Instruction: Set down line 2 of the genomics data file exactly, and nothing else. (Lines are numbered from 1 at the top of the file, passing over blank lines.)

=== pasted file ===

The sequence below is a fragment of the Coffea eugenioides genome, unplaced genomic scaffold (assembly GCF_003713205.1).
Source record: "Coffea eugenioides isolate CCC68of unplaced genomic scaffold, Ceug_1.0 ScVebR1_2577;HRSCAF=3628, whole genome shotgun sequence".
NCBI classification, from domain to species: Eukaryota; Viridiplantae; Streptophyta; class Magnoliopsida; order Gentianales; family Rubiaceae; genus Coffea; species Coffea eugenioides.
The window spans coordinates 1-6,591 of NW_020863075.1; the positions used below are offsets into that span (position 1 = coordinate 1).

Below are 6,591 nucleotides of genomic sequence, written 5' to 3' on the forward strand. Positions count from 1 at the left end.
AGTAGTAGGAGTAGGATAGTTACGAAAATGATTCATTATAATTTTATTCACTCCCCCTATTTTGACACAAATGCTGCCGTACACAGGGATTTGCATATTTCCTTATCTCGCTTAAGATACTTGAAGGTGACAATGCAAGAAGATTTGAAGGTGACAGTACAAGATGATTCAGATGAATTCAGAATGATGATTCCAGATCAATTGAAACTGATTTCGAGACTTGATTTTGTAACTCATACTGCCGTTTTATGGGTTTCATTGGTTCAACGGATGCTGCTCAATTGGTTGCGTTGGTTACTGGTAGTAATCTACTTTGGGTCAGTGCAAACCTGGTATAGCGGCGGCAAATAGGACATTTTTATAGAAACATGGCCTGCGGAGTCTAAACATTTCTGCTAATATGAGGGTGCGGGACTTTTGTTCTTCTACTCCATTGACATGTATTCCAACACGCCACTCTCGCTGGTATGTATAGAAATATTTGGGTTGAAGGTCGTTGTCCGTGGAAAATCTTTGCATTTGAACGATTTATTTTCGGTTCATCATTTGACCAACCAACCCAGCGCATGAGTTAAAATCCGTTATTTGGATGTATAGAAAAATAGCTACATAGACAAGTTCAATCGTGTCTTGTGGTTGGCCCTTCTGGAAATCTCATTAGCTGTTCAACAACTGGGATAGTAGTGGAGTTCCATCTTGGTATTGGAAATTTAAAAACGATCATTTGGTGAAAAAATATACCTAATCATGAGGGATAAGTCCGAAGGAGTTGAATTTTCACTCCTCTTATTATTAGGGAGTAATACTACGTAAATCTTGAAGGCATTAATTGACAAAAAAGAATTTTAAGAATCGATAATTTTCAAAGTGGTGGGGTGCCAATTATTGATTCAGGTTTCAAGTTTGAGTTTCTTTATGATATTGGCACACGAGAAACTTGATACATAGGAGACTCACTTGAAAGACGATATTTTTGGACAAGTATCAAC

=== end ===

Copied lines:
Source record: "Coffea eugenioides isolate CCC68of unplaced genomic scaffold, Ceug_1.0 ScVebR1_2577;HRSCAF=3628, whole genome shotgun sequence".